DAY TWO: It may be chilly and drizzly but the Penguin families are out for a day at the beach—literally.
We’re in Patagonia, Chile, which required a four-hour flight from Santiago. We overnighted at Puenta Arenas which means “Sandy Point” and was Chile’s first permanent settlement in Patagonia. We don’t see much of the small city because we arrive at the hotel—Hotel Cabo de Hornos (www.hotelaustralis.com) late after a long day of travel and immediately pounce on the pasta buffet before it closes.
So this morning we’re at Turis-Otway, about an hour northwest of Punta Arenas. Many here take a boat to Isla Magdalena to see some of the 120,000 penguins who live at the Monomento Natural Los Pinguinos which, according to Fodor’s is one of the continent’s largest penguin sanctuaries, open only from December to February when the Magellanic penguins come here to nest and nurture their babies along the southern Chilean Coast.
Our schedule didn’t permit the two hour boat trip so we’ve opted for second best and we’re not disappointed, though our guide, Felipe Plasa tells us had we come in the evening, we’d see many more of the picturesque creatures. This reserve stretches over a mile of coastline and is said to be home to over 4,000 Penguins, most of whom are out fishing when we arrive. But those we encounter studiously ignore us, like the cool kids at school, busy with their own cliques. Some cross under the wooden walkway to get from the coast to their burrows. It is an amazing sight that makes us all laugh and smile at their antics. The babies, just a few weeks old when we visit just before New Years, are little gray balls of fur. They don’t have the distinctive white and black coats yet but will in only a couple of months.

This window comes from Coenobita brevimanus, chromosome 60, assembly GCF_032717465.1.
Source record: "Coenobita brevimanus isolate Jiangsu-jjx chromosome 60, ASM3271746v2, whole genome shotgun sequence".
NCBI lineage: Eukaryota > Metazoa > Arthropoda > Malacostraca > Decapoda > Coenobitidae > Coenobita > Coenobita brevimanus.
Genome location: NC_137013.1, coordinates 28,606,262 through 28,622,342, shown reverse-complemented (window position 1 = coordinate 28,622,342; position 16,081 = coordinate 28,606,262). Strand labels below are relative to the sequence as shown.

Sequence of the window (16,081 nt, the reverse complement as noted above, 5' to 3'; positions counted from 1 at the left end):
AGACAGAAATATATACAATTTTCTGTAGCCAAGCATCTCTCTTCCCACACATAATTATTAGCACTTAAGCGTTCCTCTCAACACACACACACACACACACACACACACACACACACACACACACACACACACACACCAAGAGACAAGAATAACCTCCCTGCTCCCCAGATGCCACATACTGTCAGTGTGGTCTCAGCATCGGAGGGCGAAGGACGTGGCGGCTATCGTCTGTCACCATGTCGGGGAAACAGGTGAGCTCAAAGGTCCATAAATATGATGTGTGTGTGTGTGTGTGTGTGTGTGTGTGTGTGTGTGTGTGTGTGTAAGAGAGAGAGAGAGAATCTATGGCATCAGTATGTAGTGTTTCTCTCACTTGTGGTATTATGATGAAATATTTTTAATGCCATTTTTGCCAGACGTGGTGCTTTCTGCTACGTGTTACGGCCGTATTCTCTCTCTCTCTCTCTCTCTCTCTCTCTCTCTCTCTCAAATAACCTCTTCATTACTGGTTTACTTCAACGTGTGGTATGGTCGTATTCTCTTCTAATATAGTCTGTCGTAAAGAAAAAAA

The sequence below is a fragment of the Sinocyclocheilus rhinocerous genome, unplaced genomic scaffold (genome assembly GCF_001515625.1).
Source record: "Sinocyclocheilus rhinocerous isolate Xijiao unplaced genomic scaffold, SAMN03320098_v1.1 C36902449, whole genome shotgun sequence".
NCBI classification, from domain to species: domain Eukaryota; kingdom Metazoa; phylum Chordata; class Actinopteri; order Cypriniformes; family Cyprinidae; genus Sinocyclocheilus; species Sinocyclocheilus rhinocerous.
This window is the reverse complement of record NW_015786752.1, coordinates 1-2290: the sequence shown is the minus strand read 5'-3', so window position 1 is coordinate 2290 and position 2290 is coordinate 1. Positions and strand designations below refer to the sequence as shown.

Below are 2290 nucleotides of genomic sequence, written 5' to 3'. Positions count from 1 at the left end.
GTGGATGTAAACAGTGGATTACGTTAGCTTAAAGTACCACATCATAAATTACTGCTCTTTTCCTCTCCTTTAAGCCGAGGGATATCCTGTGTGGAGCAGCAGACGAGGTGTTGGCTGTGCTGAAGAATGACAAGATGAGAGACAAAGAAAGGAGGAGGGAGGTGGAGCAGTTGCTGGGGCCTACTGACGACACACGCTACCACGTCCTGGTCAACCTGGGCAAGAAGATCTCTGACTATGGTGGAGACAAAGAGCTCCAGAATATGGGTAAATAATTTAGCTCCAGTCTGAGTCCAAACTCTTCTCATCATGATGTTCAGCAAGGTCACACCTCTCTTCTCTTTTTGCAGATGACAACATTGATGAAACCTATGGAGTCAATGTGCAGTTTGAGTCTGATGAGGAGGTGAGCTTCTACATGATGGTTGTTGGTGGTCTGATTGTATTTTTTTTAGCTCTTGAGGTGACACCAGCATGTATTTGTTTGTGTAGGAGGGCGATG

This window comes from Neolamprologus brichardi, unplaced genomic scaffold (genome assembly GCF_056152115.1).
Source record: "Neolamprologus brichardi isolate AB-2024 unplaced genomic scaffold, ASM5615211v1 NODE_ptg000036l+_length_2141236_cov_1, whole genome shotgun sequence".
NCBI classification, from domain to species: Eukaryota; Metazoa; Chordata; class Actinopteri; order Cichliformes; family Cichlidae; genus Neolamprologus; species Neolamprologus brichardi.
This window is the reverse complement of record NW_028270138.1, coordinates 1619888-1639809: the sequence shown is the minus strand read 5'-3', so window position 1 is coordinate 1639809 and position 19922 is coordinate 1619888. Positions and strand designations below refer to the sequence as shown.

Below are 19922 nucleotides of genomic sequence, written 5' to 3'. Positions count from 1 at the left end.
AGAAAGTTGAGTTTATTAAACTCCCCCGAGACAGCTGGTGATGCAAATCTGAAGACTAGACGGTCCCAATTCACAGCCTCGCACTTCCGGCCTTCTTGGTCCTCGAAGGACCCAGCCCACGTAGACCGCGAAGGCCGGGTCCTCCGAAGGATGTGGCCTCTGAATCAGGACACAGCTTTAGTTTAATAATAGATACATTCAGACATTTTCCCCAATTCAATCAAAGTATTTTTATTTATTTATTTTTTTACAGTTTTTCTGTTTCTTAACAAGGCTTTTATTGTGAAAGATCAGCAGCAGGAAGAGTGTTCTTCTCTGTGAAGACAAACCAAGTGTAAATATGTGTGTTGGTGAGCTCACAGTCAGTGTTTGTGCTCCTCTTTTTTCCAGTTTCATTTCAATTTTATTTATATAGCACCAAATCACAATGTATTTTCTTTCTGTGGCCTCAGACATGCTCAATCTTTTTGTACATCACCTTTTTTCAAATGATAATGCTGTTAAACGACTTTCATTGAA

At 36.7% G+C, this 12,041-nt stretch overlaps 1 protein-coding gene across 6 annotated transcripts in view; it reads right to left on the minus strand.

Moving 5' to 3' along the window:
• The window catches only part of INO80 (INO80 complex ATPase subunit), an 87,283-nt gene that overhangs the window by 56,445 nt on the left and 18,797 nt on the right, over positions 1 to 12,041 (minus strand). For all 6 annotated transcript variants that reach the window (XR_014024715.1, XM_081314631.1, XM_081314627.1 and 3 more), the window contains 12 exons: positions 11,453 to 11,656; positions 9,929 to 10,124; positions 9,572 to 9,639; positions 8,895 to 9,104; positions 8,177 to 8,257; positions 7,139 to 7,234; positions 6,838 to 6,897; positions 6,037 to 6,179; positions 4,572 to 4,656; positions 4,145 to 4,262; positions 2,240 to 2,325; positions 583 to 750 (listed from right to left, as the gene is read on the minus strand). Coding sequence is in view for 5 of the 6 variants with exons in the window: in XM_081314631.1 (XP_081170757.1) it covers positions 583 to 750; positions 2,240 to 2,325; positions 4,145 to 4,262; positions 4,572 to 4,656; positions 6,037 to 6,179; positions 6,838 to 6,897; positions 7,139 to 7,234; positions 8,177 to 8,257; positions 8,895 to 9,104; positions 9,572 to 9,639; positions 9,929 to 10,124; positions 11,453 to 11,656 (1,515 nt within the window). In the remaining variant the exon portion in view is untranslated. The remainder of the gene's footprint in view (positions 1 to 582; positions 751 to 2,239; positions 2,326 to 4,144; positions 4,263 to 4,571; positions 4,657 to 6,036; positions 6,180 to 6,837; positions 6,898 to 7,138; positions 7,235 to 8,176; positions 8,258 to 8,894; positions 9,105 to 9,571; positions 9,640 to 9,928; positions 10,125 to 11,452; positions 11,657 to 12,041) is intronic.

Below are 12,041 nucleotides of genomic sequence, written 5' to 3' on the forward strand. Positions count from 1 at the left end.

These penguins—named for the Spanish explorer Hernando de Maallanes, who spotted them when he arrived here in 1520—are small—just 24 to 30 inches tall and no more than 14 or so pounds. They come here to nest and nurture their young. There is a wooden walkway for a mile or so around the reserve. The penguins waddle by singly and in pairs, as if out for a morning stroll. They gather in the shallow water where the chicks are learning to swim. It reminds me of a scene I’ve been part of many times when my kids were young at community pools—parents gabbing while keeping an eye on the little ones who are splashing nearby. What does all their braying mean? We wonder.
These penguins are very 21st Century families too. The Chicks—born after incubation that lasts no longer than 42 days—are taken care of in shifts by both parents who alternate going out to fish to feed the babies, coming back with sardines, squid, cuttlefish and more. Eagles and other sea birds fly overhead. These penguins, Felipe Plasa tells us, mate for life and return to the same partner year after year as well as to the same nest – “It’s the Penguin’s Hamptons,” jokes my daughter’s boyfriend Dan Foldes. Indeed, this is their summer home where they remain till March and some burrows are so close together that it seems more Miami beach than the Hamptons—a Penguin condo!
When they return to breed in the fall, the male reclaims his burrow and waits there to reconnect with his mate who recognizes him through his call alone. Cool! Though millions of these Penguins still live on the coasts of Chile and Argentina, I learn, they are classified as “Near Threatened” due to their vulnerability to oil spills, as well as predators which prey on the chicks. Climate change is forcing these creatures to swim farther to find food too so they must swim an extra 25 miles or so from their nest for fish. So sad!
I feel so privileged to watch them in their natural habitat—tending their families, yakking with their neighbors, relaxing at the edge of the coast—just like us and our kids at the beach.